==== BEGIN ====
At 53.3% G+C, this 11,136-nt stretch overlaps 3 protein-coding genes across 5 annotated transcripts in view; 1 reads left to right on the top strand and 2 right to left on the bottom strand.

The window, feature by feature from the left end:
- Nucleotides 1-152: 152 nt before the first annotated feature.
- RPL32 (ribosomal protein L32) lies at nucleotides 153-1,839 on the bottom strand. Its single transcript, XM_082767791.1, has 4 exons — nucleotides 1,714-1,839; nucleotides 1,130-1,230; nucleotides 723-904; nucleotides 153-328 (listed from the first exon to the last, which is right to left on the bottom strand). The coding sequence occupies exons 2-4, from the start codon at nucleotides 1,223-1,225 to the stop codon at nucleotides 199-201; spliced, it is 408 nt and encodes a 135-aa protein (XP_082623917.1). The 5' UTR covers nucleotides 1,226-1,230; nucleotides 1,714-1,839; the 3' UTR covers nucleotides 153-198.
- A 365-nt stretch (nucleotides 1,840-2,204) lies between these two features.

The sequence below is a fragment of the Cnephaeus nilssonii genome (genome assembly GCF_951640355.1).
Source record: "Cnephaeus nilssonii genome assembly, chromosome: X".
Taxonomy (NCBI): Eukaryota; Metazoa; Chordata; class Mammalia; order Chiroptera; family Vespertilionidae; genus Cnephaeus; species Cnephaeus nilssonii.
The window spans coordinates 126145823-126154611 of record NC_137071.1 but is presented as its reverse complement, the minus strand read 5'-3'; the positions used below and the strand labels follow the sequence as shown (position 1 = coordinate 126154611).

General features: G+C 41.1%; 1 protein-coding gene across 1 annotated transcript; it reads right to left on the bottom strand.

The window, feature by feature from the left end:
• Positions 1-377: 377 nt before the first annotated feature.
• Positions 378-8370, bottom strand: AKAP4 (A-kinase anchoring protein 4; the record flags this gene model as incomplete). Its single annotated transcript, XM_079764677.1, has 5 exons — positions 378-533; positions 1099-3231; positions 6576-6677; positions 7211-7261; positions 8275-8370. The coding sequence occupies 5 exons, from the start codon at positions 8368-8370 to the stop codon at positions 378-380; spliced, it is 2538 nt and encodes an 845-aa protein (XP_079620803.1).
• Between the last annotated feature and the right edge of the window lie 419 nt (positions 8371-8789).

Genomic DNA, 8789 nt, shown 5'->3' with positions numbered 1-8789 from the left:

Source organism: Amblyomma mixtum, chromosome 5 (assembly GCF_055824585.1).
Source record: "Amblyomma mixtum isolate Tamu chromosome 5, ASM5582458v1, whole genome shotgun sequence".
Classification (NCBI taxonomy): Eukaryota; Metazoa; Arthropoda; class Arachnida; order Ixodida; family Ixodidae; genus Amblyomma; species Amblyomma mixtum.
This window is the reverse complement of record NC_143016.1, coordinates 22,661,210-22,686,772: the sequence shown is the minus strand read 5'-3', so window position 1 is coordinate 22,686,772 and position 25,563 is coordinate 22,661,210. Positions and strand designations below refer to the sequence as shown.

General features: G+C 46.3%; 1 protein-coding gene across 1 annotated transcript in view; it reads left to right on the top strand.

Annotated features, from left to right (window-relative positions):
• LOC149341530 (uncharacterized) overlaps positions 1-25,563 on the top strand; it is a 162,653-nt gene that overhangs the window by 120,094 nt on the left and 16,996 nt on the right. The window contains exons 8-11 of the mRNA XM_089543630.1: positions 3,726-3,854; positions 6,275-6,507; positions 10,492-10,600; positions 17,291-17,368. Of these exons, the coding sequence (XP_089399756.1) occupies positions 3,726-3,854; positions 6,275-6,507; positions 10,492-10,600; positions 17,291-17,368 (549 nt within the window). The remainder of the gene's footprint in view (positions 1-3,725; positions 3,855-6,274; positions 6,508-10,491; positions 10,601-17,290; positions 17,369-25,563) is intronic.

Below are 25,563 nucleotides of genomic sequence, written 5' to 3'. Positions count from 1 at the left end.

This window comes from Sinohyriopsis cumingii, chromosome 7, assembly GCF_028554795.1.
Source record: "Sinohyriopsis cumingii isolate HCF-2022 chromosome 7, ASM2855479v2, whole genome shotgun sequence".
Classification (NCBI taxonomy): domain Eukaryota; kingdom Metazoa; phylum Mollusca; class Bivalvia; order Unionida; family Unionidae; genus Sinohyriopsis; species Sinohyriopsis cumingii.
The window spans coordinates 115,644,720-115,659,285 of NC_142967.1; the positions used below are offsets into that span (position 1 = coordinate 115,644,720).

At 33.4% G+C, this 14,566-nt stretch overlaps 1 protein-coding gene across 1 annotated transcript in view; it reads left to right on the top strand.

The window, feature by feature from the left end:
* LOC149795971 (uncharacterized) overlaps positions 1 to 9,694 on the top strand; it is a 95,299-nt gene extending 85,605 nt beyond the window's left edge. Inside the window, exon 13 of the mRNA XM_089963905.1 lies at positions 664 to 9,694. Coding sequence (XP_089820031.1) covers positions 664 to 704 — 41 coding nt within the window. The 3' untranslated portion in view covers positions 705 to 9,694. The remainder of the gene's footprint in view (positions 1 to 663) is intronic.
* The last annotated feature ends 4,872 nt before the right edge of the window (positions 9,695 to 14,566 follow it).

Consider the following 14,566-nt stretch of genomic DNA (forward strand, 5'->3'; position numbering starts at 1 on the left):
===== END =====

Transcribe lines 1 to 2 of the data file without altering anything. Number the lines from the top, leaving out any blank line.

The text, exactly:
At 53.3% G+C, this 11,136-nt stretch overlaps 3 protein-coding genes across 5 annotated transcripts in view; 1 reads left to right on the top strand and 2 right to left on the bottom strand.

The window, feature by feature from the left end: